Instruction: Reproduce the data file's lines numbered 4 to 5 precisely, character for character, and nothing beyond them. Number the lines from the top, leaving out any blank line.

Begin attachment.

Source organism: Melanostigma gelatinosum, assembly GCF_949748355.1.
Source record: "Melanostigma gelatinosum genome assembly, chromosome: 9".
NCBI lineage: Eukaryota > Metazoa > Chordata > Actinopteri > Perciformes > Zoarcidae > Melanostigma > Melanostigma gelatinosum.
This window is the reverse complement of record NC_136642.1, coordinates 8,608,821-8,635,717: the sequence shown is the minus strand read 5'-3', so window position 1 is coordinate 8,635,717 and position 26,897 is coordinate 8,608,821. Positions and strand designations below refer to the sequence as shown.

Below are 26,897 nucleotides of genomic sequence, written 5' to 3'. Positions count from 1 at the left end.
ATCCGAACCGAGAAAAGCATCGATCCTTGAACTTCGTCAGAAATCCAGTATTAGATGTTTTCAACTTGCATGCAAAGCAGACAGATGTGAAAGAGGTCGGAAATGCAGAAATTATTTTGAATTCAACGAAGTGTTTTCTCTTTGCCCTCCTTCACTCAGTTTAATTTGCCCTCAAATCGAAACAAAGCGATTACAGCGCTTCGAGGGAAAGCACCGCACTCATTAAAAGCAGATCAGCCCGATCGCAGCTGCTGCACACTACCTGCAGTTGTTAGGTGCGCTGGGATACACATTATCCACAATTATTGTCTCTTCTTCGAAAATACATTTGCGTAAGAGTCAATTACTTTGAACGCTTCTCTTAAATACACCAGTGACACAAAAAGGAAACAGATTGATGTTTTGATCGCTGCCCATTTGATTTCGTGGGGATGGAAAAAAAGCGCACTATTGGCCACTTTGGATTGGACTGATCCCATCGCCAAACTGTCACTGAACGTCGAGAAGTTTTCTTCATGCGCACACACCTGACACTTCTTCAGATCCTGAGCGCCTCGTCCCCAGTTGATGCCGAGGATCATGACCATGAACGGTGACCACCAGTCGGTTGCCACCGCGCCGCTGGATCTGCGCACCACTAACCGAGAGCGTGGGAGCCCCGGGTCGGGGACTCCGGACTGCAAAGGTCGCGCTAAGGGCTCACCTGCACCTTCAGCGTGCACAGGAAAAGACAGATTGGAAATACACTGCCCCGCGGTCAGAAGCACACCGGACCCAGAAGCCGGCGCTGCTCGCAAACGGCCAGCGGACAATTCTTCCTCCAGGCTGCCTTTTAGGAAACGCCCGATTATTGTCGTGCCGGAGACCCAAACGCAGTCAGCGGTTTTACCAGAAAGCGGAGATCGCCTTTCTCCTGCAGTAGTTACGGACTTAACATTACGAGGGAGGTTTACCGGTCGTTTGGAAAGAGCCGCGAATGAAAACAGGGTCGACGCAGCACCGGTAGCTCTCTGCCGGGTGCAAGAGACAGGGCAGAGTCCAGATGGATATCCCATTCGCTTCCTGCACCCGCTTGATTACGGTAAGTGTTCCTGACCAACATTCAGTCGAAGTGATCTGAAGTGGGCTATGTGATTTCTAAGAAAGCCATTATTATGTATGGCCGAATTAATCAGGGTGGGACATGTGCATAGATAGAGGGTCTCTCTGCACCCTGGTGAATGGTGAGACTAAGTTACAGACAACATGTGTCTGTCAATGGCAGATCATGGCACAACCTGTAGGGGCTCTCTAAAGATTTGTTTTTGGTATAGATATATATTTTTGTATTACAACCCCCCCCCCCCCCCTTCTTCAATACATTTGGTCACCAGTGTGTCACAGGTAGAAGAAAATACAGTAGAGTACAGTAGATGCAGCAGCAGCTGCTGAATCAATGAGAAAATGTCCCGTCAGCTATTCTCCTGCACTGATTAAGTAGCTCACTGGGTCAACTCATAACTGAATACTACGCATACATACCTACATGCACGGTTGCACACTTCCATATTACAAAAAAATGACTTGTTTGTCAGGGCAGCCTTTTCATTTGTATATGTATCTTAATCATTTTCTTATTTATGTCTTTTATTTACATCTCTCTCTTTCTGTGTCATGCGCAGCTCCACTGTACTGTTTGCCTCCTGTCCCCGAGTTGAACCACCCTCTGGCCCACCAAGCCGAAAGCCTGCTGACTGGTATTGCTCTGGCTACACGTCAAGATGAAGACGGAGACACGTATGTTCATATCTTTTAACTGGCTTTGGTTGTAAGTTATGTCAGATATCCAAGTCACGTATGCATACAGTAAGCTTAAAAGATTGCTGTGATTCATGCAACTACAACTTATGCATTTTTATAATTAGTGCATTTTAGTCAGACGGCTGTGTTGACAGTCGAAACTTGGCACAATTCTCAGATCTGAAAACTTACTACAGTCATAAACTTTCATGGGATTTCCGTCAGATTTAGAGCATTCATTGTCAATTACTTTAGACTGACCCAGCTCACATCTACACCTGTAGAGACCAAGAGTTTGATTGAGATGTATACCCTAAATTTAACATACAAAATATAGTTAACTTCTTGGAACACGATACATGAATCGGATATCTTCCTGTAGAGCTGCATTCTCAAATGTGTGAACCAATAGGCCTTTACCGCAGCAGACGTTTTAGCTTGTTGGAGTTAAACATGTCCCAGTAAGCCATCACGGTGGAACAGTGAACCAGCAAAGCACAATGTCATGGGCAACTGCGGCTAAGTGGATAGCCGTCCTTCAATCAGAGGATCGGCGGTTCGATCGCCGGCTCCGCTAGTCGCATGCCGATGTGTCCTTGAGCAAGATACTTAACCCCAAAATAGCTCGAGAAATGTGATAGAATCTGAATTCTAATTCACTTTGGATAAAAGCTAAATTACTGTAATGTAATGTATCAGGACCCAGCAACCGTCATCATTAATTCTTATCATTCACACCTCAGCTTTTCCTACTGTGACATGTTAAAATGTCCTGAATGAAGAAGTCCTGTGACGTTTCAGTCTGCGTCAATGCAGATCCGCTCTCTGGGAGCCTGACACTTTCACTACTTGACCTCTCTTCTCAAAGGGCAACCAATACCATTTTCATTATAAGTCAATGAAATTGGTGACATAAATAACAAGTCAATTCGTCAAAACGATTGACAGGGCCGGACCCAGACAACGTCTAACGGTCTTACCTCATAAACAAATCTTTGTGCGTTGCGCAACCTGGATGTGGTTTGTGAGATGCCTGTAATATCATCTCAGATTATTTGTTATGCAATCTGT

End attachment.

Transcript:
This window is the reverse complement of record NC_136642.1, coordinates 8,608,821-8,635,717: the sequence shown is the minus strand read 5'-3', so window position 1 is coordinate 8,635,717 and position 26,897 is coordinate 8,608,821. Positions and strand designations below refer to the sequence as shown.

Below are 26,897 nucleotides of genomic sequence, written 5' to 3'. Positions count from 1 at the left end.